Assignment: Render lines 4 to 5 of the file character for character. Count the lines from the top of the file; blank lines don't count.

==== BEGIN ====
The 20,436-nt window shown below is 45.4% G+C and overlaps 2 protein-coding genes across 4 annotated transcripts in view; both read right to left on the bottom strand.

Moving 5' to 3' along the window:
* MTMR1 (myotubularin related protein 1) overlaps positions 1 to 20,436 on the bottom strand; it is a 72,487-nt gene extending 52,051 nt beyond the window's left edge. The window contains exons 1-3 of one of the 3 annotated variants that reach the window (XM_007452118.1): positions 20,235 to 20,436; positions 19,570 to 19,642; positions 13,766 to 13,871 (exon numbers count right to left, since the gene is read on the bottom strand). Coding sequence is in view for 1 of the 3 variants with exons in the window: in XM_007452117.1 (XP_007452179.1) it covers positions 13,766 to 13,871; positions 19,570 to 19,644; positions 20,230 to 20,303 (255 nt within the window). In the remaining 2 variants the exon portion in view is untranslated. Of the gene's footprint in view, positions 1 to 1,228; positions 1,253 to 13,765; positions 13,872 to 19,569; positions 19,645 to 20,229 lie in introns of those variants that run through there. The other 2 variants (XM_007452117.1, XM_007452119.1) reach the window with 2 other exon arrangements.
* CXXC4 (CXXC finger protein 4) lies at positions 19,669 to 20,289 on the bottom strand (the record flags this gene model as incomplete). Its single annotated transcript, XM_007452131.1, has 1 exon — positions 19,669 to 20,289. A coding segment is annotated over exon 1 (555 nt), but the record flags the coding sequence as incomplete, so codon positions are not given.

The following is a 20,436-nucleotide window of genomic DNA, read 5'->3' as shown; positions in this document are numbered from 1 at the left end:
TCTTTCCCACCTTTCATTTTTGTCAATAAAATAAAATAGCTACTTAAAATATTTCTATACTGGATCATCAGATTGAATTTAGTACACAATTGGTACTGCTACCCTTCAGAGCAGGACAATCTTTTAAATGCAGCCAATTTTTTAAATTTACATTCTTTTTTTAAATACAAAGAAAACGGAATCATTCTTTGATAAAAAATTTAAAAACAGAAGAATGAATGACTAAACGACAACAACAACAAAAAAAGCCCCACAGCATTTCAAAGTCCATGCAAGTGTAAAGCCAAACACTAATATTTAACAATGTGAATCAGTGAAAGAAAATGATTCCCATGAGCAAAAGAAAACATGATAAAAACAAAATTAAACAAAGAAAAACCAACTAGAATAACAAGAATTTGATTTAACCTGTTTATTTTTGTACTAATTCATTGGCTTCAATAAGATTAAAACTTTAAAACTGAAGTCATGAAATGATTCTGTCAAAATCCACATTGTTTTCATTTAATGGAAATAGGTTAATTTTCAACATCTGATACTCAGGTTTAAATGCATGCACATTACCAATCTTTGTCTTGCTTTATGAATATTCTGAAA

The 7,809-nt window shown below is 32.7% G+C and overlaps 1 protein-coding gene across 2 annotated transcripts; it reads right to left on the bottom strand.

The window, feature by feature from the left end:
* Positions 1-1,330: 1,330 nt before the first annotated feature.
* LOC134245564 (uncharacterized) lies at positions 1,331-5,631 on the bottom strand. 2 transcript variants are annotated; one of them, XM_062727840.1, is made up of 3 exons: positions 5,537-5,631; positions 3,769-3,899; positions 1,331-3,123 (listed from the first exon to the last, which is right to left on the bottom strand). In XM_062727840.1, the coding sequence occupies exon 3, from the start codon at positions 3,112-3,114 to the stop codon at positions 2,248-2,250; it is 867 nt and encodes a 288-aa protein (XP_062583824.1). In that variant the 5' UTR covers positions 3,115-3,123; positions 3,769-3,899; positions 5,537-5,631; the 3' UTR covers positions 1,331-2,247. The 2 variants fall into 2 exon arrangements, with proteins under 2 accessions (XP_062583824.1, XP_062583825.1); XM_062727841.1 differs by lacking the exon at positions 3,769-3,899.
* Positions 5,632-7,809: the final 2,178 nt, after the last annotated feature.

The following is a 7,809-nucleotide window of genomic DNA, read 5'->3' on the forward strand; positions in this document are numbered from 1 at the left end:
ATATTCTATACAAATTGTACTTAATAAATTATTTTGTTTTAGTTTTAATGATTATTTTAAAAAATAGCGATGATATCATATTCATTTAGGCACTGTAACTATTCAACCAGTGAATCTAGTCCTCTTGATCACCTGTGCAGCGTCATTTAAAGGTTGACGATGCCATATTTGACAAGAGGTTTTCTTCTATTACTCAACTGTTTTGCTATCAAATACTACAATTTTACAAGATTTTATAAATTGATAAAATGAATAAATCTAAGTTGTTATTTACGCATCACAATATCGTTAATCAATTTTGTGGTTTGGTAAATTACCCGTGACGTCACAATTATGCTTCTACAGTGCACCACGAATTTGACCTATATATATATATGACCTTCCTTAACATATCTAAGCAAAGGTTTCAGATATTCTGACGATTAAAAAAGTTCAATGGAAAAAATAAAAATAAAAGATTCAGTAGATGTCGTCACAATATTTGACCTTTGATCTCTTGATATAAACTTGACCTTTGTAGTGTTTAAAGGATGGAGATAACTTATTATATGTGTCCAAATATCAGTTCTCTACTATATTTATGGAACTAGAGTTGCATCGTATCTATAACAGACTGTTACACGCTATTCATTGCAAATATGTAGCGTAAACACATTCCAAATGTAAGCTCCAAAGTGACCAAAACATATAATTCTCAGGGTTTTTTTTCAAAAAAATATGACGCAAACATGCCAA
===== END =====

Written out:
* CXXC4 (CXXC finger protein 4) lies at positions 19,669 to 20,289 on the bottom strand (the record flags this gene model as incomplete). Its single annotated transcript, XM_007452131.1, has 1 exon — positions 19,669 to 20,289. A coding segment is annotated over exon 1 (555 nt), but the record flags the coding sequence as incomplete, so codon positions are not given.

The following is a 20,436-nucleotide window of genomic DNA, read 5'->3' as shown; positions in this document are numbered from 1 at the left end: